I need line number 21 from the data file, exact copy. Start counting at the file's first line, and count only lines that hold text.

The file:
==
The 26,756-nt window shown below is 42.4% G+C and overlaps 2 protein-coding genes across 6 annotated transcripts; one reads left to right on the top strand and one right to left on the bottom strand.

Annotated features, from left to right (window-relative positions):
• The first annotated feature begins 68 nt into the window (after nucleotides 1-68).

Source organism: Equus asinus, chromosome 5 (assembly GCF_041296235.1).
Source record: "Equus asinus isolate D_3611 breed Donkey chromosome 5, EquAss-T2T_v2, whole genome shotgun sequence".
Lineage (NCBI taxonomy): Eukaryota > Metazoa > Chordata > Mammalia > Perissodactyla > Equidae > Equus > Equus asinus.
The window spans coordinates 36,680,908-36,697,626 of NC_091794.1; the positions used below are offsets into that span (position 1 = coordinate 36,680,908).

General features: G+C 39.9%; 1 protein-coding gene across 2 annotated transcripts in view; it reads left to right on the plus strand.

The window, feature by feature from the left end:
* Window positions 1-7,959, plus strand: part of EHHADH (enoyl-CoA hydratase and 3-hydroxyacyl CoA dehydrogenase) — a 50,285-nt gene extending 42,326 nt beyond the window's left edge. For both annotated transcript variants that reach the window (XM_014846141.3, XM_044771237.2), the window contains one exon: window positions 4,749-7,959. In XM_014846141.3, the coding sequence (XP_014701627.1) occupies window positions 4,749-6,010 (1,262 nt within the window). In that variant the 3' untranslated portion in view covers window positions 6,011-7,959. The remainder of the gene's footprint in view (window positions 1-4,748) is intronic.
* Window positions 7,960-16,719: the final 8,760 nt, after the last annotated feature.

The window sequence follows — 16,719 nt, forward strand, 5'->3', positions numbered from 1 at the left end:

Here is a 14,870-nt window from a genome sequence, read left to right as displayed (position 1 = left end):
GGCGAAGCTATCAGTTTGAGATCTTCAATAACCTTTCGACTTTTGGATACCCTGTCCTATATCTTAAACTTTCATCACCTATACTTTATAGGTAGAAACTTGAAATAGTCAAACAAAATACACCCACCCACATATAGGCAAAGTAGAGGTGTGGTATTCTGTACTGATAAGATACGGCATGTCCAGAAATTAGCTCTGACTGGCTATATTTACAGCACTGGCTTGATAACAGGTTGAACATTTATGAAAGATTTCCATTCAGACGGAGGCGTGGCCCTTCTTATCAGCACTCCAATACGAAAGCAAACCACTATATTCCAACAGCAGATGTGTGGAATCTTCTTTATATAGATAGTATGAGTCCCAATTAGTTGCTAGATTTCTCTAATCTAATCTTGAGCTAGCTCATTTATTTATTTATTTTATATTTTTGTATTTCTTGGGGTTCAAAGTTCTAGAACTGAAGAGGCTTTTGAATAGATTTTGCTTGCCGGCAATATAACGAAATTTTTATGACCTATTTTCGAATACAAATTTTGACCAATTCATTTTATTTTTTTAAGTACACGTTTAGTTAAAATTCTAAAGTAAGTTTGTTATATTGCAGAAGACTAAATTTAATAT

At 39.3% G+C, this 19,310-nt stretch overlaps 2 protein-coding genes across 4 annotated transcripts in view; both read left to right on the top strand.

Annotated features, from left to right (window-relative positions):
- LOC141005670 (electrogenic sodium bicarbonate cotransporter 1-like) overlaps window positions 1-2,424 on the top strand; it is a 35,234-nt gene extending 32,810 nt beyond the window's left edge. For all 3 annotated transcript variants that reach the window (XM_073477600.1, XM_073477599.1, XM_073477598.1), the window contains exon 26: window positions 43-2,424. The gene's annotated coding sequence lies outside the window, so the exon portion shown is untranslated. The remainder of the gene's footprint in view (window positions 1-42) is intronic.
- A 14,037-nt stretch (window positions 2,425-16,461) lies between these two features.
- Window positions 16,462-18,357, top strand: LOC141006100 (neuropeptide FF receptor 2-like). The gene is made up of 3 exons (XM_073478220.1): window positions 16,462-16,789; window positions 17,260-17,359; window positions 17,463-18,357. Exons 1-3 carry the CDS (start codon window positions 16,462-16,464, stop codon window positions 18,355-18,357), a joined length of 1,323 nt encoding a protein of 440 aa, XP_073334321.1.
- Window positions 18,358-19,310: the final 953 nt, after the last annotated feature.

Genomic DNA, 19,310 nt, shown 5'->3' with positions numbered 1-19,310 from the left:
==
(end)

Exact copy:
Genomic DNA, 19,310 nt, shown 5'->3' with positions numbered 1-19,310 from the left: